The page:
PS                   Parallel Execution Server Process reservation and synchronization
DA                   Slave Process Spawn reservation and synchronization
SE                   Lock used by transparent session migration

Oracle really did start and stop something like 6,700 PX session (constantly re-using the same small set of PX slave processes) for each execution of the filter subquery. This is definitely a performance threat – we keep acquiring and releasing PX slaves, we keep creating new sessions (yes, really), and we keep searching for cursors in the library cache. All these activities are highly contentious. If you start running multiple queries that do this sort of thing you find that you see increasing amounts of time being spent on latch contention, PX slave allocation, mutex waits, and all the other problems you get with sessions that log on, do virtually nothing, then log off in rapid succession.

So how do you write SQL that does this type of thing. Here’s my data model (you may want to limit the number of rows in the tables:


create table t1 as
select * from all_source;

create table t2 as
select * from all_source where mod(line,20) = 1;

create table t3 as
select * from all_source;

And here’s all you have to do to start creating problems – I’ve added explicit hints to force parallelism (particularly for the subquery), it’s more likely that it has been introduced accidentally by table or index definitions, or by an “alter session” to “force parallel”:


set feedback only

select
        /*+ 
                parallel(t1 2) 
                parallel(t2 2)
                leading(t1 t2)
                use_hash(t2)
                swap_join_inputs(t2)
                pq_distribute(t2 hash hash)
                cardinality(t1,50000)
        */
        t1.owner,
        t1.name,
        t1.type
from
        t1
join
        t2
on      t2.owner = t1.owner
and     t2.name = t1.name
and     t2.type = t1.type
where
        t1.line = 1
and     (
           mod(length(t1.text), 10) = 0
        or exists (
                select --+ parallel(t3 3)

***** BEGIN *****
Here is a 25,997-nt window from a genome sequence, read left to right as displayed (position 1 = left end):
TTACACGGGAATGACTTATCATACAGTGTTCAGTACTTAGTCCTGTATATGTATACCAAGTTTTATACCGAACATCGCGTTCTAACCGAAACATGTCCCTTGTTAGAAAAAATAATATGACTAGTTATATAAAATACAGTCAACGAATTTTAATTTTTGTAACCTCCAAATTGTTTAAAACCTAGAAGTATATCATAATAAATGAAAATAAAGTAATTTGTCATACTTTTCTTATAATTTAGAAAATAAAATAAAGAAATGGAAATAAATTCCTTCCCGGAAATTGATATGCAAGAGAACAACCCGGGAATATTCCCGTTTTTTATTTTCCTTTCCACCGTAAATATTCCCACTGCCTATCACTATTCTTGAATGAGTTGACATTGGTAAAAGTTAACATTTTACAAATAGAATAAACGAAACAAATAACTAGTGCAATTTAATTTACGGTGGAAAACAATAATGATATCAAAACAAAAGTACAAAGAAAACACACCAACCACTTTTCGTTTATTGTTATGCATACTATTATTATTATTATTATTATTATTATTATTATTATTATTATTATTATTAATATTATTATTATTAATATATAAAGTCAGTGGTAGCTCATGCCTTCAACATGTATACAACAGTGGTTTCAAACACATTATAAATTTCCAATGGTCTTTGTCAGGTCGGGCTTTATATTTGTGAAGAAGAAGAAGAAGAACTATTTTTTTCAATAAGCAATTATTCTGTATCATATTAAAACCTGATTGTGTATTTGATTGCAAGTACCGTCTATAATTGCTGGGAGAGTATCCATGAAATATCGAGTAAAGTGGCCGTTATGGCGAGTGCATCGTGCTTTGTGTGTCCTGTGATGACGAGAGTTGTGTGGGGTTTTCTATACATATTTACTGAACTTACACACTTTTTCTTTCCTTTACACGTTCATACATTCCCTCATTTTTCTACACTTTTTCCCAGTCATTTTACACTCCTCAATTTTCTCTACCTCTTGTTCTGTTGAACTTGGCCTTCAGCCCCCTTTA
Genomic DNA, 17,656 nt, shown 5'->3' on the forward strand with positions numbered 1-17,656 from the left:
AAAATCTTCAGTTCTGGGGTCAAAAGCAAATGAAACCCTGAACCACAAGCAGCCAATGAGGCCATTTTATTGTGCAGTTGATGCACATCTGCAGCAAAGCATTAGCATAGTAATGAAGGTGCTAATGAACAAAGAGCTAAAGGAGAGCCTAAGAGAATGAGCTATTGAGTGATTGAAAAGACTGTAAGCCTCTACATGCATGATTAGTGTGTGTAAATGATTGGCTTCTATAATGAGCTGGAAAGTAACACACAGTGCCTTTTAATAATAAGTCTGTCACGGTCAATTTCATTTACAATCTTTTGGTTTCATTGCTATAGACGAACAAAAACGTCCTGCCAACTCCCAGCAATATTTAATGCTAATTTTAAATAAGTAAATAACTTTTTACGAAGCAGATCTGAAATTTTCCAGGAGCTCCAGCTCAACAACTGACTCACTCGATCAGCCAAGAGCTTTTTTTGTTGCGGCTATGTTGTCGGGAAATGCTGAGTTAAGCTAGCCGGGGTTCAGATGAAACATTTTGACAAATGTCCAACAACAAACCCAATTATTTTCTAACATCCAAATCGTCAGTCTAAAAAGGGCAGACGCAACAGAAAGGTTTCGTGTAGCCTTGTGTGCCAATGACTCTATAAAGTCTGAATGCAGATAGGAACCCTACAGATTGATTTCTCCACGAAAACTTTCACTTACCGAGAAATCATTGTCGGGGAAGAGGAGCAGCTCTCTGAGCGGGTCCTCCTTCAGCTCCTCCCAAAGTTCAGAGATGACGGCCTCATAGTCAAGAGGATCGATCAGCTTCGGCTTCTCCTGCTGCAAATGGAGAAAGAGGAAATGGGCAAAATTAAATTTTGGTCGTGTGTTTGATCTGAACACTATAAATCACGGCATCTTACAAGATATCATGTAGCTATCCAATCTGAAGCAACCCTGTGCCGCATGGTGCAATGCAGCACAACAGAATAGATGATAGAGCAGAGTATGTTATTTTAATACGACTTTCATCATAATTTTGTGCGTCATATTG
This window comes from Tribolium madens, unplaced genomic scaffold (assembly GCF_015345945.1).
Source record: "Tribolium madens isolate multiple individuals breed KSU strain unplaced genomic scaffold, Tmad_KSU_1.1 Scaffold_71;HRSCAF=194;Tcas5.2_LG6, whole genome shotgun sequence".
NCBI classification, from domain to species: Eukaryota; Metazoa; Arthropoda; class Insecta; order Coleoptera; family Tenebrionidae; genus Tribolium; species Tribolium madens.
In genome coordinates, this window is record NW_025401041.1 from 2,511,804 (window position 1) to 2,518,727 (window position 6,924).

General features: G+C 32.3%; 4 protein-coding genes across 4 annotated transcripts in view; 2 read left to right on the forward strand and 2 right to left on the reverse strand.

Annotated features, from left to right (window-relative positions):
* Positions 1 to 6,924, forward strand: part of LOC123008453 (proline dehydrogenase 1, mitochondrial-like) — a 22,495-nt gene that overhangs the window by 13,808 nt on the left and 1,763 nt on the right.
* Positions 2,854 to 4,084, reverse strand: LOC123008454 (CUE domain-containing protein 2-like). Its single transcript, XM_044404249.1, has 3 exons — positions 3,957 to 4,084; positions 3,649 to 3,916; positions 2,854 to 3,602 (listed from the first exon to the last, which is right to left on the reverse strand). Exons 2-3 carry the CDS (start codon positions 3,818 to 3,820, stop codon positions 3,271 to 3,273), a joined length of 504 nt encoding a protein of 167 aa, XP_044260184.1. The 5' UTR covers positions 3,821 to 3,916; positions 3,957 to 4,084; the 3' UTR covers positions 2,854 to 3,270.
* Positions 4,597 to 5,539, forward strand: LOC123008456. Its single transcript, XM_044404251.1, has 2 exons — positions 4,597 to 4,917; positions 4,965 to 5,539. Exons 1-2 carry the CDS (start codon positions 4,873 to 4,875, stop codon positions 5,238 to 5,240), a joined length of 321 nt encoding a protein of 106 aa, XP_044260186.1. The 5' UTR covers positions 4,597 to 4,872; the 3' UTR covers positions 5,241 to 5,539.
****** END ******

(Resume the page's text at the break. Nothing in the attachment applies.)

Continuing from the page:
null
                from    t3
                where   t3.owner = t1.owner
                and     t3.name = t1.name
                and     t3.type = t1.type
                and     t3.line >= t1.line
                )
        )
;

set feedback on

I’ve written notes in the past about SQL that forces the optimizer to run subqueries as filter subqueries instead of unnesting them – this is just an example of that type of query, pushed into parallelism. It’s not the only way (see comment #1 from Dmitry Remizov below) to end up with scalar subqueries being executed many times as separate DFO trees even though Oracle has enhanced the optimizer several times over the years in ways that bypass the threat – but the probalm can still appear and it’s important to notice in development that you’ve got a query that Oracle can’t work around.

 

3 Comments »

  1. Hi Jonathan,

    I’m not sure that I’ve observed the same issue recently but looks very similar (tested on 11.2.0.4, 12.1).
    it was related to CASE case with internal subqueries inside.

    I’ve managed to created my simplified test case:

    DROP TABLE MAIN;  
    DROP TABLE TST1;  
    DROP TABLE TST2;  
      
    CREATE TABLE TST1 AS   
    SELECT rownum id,  
           1e5 * MOD(rownum + 7, 11) id2,  
           rpad('A', MOD(rownum + 17, 7), 'A') filler  
      FROM dual  
    CONNECT BY LEVEL <= 1e3;  
      
    CREATE TABLE TST2 AS   
    SELECT rownum id,  
           1e5 * MOD(rownum + 7, 27) id2,  
           rpad('A', MOD(rownum + 17, 9), 'A') filler  
      FROM dual  
    CONNECT BY LEVEL <= 1e2;  
      
    CREATE TABLE MAIN AS   
    SELECT rownum id,  
           MOD(1e5 - rownum + 7, 23) id2,  
           rpad('A', MOD(1e4 - rownum + 17, 17), 'A') filler  
      FROM dual  
    CONNECT BY LEVEL <= 2e4;  
    
    
    -------------------------- end tables preparation ---------------------------------------
    
    ALTER SESSION FORCE PARALLEL QUERY PARALLEL 2; 
    
    
    SELECT * FROM (  
    select  /*+ MONITOR */  
        CASE WHEN id2 IN (SELECT  id2 FROM TST1) THEN 'A1'  
             WHEN id2 IN (SELECT  id2 FROM TST2) THEN 'A2'  
             ELSE 'C'    
        END ctg,  
        m.*  
    from main m);
    
    

    Comment by Dmitry Remizov — June 13, 2019 @ 6:51 pm BST Jun 13,2019 | Reply

    • Dmitry,

      That’s one of the ways that this type of report can appear
      (I’ll have to use Plan B for my example now ;)

      I edited your comment to put in the “sourcecode” (in square brackets) tags that make it fixed font. I haven’t done a test run, so I hope I didn’t make any mistakes while doing the edit.

      Comment by Jonathan Lewis — June 13, 2019 @ 7:10 pm BST Jun 13,2019 | Reply

  2. […] By a lucky coincidence this allowed me to rediscover and publish an old example of parallel execution gone wild before moving on to talk about the fundamental problem exhibited in the latest […]

    Pingback by Can’t Unnest | Oracle Scratchpad — June 17, 2019 @ 3:36 pm BST Jun 17,2019 | Reply